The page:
In April, the Congressional Budget Office reported the U.S. annual budget deficit will reach $1 trillion by 2020. That’s a troubling trajectory, but no one in Washington seems to care enough to stop spending money. I only see one answer. Washington needs to spend more money. Spending in one area now might actually help avert a fiscal apocalypse later.
In a pair of hearings before Senate and House panels, NASA’s manager in charge of human spaceflight activities, the agency’s inspector general, and independent experts testified on the future of the International Space Station, and the White House’s plans to discontinue government funding of the orbiting research laboratory.
The U.S. Supreme Court on Tuesday gave its stamp of approval to a government review process prized by high technology companies as an easy and cheap way to combat “patent trolls” and others that bring patent infringement lawsuits. The justices ruled 7-2 that a type of in-house patent review at the U.S. Patent and Trademark Office does not violate a defendant’s right under the U.S. Constitution to have a case adjudicated by a federal court and jury.
What the first day of the Zuckerberg hearings made clear is that many American lawmakers are illiterate when it comes to 21st century technology. As a result, the issue that was supposed to be the focus of the hearing -- "social media privacy and the use and abuse of data," as Sen. Chuck Grassley put it -- was but one among many. And at the moment when the country needed a smart conversation about privacy, what it got was meandering questions and misfires.
"This is the first approval of a U.S.-licensed satellite constellation to provide broadband services using a new generation of low-Earth orbit satellite technologies," the Federal Communications Commission said in a statement. The system proposed by privately held SpaceX, as Space Exploration Holdings is known, will use 4,425 satellites, the FCC said.
Junk science is no longer welcome at the Environmental Protection Agency. Administrator Scott Pruitt has declared war on what he calls “secret science” - the process whereby EPA regulators have been able to craft rules using non-publicly-available science data.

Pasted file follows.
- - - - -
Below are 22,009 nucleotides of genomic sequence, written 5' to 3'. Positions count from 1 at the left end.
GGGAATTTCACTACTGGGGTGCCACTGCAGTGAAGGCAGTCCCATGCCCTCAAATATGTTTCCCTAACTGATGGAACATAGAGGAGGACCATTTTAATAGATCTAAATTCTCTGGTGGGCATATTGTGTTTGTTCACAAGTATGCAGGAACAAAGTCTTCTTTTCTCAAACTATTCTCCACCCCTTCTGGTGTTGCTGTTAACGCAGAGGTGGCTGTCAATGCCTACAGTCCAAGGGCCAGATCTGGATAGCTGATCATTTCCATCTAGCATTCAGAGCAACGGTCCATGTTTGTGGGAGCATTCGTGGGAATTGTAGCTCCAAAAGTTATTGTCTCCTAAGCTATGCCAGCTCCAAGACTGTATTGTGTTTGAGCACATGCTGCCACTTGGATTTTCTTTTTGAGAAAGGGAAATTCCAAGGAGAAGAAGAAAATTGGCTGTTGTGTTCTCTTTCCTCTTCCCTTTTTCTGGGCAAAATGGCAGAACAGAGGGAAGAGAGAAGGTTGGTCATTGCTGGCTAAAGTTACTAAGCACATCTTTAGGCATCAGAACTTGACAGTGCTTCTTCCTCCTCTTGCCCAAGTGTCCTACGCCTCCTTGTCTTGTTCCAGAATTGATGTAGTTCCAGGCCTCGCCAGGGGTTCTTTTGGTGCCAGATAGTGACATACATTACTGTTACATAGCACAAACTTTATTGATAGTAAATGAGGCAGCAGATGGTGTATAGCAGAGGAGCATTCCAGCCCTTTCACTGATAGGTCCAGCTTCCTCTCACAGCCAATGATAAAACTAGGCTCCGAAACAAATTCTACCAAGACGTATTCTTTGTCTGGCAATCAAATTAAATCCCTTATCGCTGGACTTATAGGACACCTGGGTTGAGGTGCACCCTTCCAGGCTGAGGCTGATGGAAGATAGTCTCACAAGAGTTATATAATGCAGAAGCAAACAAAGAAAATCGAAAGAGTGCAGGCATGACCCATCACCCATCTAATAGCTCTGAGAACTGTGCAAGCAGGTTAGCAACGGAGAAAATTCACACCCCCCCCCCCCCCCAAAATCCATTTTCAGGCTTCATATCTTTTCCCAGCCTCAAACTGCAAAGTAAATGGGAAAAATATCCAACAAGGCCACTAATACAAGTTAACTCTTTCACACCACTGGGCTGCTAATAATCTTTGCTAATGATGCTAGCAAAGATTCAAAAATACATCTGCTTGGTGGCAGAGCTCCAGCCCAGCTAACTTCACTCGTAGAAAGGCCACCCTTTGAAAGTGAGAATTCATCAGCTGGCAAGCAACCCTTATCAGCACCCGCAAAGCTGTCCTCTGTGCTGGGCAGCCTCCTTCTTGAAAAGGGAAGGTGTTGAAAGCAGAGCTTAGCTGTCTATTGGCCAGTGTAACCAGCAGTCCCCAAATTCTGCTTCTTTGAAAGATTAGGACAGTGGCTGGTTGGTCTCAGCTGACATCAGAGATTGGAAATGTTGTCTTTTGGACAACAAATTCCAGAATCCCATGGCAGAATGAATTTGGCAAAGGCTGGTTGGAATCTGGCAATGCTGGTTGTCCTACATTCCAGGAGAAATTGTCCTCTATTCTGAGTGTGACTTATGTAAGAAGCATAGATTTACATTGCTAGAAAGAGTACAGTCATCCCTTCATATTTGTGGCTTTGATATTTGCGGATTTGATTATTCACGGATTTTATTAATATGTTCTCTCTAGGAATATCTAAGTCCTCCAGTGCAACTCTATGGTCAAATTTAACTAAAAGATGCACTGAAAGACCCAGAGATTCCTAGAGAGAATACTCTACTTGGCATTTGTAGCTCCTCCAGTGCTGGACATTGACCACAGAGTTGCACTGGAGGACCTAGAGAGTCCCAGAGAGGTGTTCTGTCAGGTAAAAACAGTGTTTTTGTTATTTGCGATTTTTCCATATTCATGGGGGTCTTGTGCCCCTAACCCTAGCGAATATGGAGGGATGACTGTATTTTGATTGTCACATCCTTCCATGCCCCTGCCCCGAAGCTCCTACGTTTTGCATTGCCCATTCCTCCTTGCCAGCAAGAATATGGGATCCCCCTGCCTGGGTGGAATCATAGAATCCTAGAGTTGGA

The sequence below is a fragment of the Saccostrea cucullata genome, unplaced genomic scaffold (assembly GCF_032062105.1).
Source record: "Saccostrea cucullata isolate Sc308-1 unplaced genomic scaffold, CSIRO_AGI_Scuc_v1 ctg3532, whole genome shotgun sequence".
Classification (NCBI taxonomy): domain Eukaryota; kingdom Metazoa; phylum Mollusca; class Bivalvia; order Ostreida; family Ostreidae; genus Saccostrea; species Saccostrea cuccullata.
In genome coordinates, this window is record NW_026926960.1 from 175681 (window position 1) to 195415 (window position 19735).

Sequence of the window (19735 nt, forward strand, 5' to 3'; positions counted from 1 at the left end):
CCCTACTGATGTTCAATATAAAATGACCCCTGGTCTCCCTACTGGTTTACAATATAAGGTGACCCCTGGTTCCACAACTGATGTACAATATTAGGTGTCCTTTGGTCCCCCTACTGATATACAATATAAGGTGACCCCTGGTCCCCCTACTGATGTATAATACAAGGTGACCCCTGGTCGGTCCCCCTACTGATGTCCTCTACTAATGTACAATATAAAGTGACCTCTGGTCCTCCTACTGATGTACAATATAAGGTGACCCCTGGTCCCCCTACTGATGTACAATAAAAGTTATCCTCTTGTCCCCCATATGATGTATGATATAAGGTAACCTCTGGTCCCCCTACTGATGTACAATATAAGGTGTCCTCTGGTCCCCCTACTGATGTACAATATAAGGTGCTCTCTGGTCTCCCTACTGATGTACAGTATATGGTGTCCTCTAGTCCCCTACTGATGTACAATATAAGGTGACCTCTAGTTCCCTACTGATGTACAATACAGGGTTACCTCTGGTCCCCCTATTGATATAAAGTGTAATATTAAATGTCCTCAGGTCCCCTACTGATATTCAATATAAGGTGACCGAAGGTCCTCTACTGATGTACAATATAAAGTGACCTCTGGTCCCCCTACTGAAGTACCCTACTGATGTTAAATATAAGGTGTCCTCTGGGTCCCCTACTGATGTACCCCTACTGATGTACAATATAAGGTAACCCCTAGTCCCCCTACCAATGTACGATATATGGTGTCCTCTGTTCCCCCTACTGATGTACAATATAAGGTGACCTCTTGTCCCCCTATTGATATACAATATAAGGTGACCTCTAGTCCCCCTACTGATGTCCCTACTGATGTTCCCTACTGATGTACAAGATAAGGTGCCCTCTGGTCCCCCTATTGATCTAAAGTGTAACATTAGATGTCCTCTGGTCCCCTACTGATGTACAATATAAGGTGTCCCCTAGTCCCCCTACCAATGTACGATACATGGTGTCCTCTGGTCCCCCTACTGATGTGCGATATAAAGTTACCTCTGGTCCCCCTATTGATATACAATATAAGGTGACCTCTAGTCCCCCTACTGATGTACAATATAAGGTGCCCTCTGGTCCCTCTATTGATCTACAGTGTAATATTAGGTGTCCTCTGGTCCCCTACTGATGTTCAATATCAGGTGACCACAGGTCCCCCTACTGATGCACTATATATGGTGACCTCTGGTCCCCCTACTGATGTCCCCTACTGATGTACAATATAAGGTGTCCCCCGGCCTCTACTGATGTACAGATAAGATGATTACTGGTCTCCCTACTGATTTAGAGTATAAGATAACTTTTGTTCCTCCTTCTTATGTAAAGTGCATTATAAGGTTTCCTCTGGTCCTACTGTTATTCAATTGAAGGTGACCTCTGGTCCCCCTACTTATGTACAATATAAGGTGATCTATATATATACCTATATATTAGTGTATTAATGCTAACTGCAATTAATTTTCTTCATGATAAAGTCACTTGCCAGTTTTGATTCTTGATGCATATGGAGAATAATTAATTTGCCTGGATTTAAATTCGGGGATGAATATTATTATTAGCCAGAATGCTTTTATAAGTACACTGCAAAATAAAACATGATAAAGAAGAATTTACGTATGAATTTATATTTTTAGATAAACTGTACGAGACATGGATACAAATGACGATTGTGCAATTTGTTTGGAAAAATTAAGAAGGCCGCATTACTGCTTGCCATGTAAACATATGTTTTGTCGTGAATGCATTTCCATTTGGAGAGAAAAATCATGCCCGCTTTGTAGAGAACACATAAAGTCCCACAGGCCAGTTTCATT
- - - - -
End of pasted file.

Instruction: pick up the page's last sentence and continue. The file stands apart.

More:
The drumbeat to regulate Big Tech began pounding long before the Cambridge Analytica scandal rocked Facebook--six long years ago, the Obama administration pushed a “Privacy Bill of Rights” that, like most other legislative attempts to safeguard your data online, went nowhere. But this time, as they say, feels different. Thanks to repeated lapses from not just Facebook but all corners of Silicon Valley, some sort of regulation seems not only plausible but imminent.
To celebrate Women’s History Month and to honor the contributions women have historically made in the fields of science, technology, engineering and mathematics (STEM), Congressman Jerry McNerney (CA-09) introduced a bill to expand opportunities for young women to pursue careers in STEM, and ensure the nation can continue to compete in the global economy.
The guidance released by the Office of Management and Budget (OMB) walks agency and department heads through the implementation of the Modernizing Government Technology (MGT) Act, which authorizes two different funding streams to help agencies replace legacy IT systems with newer, more efficient and more secure technology.
Russia used several American social media accounts in an attempt to disrupt U.S. energy markets, according to a House committee report released Thursday.